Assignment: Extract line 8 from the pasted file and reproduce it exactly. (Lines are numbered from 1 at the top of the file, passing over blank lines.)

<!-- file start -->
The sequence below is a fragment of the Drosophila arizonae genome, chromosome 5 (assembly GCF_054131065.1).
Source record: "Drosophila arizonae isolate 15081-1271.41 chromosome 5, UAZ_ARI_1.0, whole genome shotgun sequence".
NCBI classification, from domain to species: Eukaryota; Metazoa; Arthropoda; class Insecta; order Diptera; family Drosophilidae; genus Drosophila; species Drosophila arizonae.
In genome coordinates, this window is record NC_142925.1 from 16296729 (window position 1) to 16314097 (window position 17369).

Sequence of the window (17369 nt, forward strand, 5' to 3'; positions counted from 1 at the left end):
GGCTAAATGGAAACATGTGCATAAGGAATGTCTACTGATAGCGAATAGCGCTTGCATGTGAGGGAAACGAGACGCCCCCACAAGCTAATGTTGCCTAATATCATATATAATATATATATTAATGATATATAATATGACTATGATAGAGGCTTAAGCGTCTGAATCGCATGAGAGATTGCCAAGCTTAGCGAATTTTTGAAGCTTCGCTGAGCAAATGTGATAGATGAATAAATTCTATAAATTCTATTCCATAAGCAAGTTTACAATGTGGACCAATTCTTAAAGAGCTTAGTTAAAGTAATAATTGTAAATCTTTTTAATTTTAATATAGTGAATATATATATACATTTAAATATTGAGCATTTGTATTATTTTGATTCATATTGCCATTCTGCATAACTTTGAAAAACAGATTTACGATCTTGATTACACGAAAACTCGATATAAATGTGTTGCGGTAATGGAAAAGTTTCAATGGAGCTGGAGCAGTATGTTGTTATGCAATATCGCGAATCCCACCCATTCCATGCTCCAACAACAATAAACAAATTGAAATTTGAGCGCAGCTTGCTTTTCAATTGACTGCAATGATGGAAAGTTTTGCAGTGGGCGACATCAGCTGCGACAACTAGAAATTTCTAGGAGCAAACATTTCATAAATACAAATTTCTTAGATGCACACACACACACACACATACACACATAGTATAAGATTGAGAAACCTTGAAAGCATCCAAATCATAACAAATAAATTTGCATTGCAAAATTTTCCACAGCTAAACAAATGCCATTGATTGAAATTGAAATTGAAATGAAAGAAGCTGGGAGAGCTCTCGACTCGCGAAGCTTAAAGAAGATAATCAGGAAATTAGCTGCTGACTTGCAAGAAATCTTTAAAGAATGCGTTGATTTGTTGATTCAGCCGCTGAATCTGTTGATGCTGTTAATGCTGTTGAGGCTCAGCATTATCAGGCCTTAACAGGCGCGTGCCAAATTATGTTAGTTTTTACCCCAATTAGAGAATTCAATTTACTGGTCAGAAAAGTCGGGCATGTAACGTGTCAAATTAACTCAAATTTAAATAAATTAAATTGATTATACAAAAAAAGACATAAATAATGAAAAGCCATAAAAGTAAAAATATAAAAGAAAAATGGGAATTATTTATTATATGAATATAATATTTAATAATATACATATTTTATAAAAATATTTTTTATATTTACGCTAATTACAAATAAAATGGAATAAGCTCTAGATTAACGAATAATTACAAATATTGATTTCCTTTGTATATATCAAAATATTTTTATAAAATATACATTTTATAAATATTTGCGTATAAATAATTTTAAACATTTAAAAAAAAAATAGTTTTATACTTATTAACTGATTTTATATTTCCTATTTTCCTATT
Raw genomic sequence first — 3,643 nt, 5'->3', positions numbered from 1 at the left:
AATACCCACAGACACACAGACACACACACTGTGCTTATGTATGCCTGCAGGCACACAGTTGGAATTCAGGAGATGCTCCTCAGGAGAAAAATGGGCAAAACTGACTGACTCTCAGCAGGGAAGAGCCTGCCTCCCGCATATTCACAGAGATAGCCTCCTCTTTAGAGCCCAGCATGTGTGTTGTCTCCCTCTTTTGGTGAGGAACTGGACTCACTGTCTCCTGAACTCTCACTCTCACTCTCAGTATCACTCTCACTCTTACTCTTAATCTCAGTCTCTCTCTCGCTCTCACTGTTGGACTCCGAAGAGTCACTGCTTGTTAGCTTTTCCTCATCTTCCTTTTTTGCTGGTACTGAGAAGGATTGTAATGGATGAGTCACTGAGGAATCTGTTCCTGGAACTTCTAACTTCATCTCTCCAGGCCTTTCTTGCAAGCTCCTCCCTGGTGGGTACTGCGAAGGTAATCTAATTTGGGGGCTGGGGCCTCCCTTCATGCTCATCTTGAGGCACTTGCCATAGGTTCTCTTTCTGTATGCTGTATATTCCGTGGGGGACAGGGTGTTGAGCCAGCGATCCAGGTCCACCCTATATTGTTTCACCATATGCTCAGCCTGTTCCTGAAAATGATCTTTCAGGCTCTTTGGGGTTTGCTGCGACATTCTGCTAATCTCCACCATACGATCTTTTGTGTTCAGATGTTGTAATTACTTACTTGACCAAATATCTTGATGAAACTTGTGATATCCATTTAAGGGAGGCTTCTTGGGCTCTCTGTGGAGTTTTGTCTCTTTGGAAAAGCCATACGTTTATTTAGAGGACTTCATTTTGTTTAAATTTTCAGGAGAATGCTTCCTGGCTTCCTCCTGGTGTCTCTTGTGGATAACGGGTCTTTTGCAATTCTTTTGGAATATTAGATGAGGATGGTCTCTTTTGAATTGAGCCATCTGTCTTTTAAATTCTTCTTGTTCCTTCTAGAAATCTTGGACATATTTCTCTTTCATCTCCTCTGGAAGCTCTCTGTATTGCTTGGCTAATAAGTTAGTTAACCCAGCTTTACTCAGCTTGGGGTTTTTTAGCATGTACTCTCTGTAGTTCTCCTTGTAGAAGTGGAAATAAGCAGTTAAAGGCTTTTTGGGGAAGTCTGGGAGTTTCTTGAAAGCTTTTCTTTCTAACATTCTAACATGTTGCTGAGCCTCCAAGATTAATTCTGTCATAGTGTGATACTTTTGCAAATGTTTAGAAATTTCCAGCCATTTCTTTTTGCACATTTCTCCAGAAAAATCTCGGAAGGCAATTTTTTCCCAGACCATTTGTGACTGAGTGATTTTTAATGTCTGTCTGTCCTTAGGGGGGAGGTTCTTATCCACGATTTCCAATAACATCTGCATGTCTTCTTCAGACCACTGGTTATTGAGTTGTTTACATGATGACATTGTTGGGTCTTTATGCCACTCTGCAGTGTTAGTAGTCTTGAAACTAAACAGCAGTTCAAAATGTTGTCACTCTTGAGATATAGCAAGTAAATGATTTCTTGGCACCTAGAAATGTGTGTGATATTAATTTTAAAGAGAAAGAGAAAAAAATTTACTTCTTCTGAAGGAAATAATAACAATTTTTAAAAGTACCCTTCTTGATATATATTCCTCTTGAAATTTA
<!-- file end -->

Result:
AATACCCACAGACACACAGACACACACACTGTGCTTATGTATGCCTGCAGGCACACAGTTGGAATTCAGGAGATGCTCCTCAGGAGAAAAATGGGCAAAACTGACTGACTCTCAGCAGGGAAGAGCCTGCCTCCCGCATATTCACAGAGATAGCCTCCTCTTTAGAGCCCAGCATGTGTGTTGTCTCCCTCTTTTGGTGAGGAACTGGACTCACTGTCTCCTGAACTCTCACTCTCACTCTCAGTATCACTCTCACTCTTACTCTTAATCTCAGTCTCTCTCTCGCTCTCACTGTTGGACTCCGAAGAGTCACTGCTTGTTAGCTTTTCCTCATCTTCCTTTTTTGCTGGTACTGAGAAGGATTGTAATGGATGAGTCACTGAGGAATCTGTTCCTGGAACTTCTAACTTCATCTCTCCAGGCCTTTCTTGCAAGCTCCTCCCTGGTGGGTACTGCGAAGGTAATCTAATTTGGGGGCTGGGGCCTCCCTTCATGCTCATCTTGAGGCACTTGCCATAGGTTCTCTTTCTGTATGCTGTATATTCCGTGGGGGACAGGGTGTTGAGCCAGCGATCCAGGTCCACCCTATATTGTTTCACCATATGCTCAGCCTGTTCCTGAAAATGATCTTTCAGGCTCTTTGGGGTTTGCTGCGACATTCTGCTAATCTCCACCATACGATCTTTTGTGTTCAGATGTTGTAATTACTTACTTGACCAAATATCTTGATGAAACTTGTGATATCCATTTAAGGGAGGCTTCTTGGGCTCTCTGTGGAGTTTTGTCTCTTTGGAAAAGCCATACGTTTATTTAGAGGACTTCATTTTGTTTAAATTTTCAGGAGAATGCTTCCTGGCTTCCTCCTGGTGTCTCTTGTGGATAACGGGTCTTTTGCAATTCTTTTGGAATATTAGATGAGGATGGTCTCTTTTGAATTGAGCCATCTGTCTTTTAAATTCTTCTTGTTCCTTCTAGAAATCTTGGACATATTTCTCTTTCATCTCCTCTGGAAGCTCTCTGTATTGCTTGGCTAATAAGTTAGTTAACCCAGCTTTACTCAGCTTGGGGTTTTTTAGCATGTACTCTCTGTAGTTCTCCTTGTAGAAGTGGAAATAAGCAGTTAAAGGCTTTTTGGGGAAGTCTGGGAGTTTCTTGAAAGCTTTTCTTTCTAACATTCTAACATGTTGCTGAGCCTCCAAGATTAATTCTGTCATAGTGTGATACTTTTGCAAATGTTTAGAAATTTCCAGCCATTTCTTTTTGCACATTTCTCCAGAAAAATCTCGGAAGGCAATTTTTTCCCAGACCATTTGTGACTGAGTGATTTTTAATGTCTGTCTGTCCTTAGGGGGGAGGTTCTTATCCACGATTTCCAATAACATCTGCATGTCTTCTTCAGACCACTGGTTATTGAGTTGTTTACATGATGACATTGTTGGGTCTTTATGCCACTCTGCAGTGTTAGTAGTCTTGAAACTAAACAGCAGTTCAAAATGTTGTCACTCTTGAGATATAGCAAGTAAATGATTTCTTGGCACCTAGAAATGTGTGTGATATTAATTTTAAAGAGAAAGAGAAAAAAATTTACTTCTTCTGAAGGAAATAATAACAATTTTTAAAAGTACCCTTCTTGATATATATTCCTCTTGAAATTTA